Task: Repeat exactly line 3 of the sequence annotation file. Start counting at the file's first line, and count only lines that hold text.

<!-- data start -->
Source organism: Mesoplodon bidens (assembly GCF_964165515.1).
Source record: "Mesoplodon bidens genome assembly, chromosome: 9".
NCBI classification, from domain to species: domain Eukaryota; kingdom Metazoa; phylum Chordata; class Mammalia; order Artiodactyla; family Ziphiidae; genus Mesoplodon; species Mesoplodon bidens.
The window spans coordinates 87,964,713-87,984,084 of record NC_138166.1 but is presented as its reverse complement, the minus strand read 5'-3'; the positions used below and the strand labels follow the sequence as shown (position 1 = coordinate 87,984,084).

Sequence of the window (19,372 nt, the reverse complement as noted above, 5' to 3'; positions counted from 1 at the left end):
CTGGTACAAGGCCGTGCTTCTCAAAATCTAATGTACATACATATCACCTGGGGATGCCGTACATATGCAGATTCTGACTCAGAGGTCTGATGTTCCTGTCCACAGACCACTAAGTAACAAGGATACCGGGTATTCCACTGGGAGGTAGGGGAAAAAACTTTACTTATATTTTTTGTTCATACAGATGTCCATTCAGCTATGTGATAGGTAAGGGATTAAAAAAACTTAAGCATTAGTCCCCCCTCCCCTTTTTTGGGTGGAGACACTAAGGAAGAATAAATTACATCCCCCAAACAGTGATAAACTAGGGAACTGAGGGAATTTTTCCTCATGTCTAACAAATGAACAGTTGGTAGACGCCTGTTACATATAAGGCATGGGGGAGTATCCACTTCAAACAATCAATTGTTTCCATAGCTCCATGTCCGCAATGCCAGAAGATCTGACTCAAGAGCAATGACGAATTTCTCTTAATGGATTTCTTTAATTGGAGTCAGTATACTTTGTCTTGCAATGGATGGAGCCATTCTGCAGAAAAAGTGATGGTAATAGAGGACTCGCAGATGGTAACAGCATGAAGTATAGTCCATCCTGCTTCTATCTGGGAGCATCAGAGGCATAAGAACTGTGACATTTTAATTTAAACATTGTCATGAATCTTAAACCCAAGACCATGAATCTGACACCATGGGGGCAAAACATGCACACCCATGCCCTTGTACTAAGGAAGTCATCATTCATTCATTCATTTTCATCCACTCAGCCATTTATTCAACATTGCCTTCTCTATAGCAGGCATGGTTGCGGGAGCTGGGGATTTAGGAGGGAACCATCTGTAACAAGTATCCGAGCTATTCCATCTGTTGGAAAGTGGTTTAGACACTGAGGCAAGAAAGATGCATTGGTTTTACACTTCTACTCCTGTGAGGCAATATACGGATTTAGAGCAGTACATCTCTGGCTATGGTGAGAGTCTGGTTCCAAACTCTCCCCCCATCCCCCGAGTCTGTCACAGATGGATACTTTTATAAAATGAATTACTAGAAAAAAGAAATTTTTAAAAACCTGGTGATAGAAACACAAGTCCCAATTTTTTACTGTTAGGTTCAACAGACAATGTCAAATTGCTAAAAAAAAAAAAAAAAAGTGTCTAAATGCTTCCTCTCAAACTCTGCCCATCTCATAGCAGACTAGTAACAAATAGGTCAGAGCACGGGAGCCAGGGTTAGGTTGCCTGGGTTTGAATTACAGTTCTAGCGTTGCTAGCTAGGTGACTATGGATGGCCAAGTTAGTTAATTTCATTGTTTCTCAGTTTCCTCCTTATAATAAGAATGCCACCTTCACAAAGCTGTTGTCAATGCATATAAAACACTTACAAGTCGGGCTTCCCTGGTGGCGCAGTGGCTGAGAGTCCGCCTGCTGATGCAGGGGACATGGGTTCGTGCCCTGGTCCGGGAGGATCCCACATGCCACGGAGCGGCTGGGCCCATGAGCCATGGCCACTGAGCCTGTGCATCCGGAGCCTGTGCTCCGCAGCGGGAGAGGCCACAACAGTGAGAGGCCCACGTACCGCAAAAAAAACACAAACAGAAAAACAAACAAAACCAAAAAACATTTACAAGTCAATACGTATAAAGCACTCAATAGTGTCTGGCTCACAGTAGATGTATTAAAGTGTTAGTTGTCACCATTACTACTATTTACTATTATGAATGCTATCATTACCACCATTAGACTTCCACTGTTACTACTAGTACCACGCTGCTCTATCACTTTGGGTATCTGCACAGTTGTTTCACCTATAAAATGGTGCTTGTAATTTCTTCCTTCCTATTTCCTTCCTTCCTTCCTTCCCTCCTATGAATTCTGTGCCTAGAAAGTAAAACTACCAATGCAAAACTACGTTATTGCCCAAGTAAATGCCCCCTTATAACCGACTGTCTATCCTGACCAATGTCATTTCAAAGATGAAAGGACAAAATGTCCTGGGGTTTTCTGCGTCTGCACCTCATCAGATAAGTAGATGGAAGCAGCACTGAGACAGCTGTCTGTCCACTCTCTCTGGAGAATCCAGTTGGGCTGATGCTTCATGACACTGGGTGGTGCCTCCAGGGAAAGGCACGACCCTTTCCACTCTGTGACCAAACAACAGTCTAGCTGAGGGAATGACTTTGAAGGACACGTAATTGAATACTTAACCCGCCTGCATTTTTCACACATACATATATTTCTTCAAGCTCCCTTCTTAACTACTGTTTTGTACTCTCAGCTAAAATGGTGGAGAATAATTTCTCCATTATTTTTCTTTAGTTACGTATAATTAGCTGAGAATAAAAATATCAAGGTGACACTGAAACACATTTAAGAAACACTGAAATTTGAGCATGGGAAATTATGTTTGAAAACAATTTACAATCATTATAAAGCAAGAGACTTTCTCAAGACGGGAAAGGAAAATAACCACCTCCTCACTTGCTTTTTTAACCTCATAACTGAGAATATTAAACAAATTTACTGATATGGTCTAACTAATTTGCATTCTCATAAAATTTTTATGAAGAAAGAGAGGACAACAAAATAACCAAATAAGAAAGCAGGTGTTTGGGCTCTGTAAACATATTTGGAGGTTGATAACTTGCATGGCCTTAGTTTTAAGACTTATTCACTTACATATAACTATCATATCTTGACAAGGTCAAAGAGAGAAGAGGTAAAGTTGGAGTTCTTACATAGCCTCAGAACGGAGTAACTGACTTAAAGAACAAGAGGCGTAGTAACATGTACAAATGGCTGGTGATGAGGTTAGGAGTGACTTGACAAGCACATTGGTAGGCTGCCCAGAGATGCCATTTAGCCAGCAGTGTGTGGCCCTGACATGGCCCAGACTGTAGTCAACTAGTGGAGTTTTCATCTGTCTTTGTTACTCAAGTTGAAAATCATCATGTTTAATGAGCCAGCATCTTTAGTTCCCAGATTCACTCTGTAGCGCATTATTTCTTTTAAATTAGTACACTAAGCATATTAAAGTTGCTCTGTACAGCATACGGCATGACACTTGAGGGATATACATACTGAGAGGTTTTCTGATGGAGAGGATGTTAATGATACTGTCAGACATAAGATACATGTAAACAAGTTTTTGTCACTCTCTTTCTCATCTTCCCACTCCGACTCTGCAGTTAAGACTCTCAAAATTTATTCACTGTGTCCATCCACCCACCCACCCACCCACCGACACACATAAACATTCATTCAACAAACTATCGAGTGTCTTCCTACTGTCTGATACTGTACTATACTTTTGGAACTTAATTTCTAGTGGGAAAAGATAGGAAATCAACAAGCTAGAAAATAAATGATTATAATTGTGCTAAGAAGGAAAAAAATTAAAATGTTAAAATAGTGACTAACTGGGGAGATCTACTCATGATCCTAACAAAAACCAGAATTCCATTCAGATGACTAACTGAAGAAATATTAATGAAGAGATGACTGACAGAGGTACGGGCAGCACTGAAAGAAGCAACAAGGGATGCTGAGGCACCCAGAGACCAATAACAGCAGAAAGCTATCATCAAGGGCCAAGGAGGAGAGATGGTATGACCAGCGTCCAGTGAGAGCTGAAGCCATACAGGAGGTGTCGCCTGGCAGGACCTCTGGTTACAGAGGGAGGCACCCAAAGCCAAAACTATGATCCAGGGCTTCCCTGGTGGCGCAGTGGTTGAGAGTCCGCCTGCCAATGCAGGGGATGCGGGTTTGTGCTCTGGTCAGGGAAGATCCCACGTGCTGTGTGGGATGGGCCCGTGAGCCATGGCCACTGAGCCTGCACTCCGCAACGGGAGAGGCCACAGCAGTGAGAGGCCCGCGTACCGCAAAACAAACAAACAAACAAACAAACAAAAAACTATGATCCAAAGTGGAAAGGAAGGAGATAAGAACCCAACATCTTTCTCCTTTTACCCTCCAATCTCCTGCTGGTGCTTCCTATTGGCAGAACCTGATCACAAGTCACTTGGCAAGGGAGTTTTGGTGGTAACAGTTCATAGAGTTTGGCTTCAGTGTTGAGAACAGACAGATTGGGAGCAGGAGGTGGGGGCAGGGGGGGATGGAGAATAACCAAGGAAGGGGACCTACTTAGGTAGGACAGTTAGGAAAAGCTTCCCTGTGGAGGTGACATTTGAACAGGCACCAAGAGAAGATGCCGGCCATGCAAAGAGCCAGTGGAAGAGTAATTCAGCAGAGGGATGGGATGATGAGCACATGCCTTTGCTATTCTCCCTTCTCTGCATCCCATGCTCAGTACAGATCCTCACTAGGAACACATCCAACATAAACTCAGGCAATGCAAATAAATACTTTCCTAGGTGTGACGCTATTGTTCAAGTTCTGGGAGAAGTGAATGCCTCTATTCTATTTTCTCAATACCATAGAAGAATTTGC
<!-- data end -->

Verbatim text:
NCBI classification, from domain to species: domain Eukaryota; kingdom Metazoa; phylum Chordata; class Mammalia; order Artiodactyla; family Ziphiidae; genus Mesoplodon; species Mesoplodon bidens.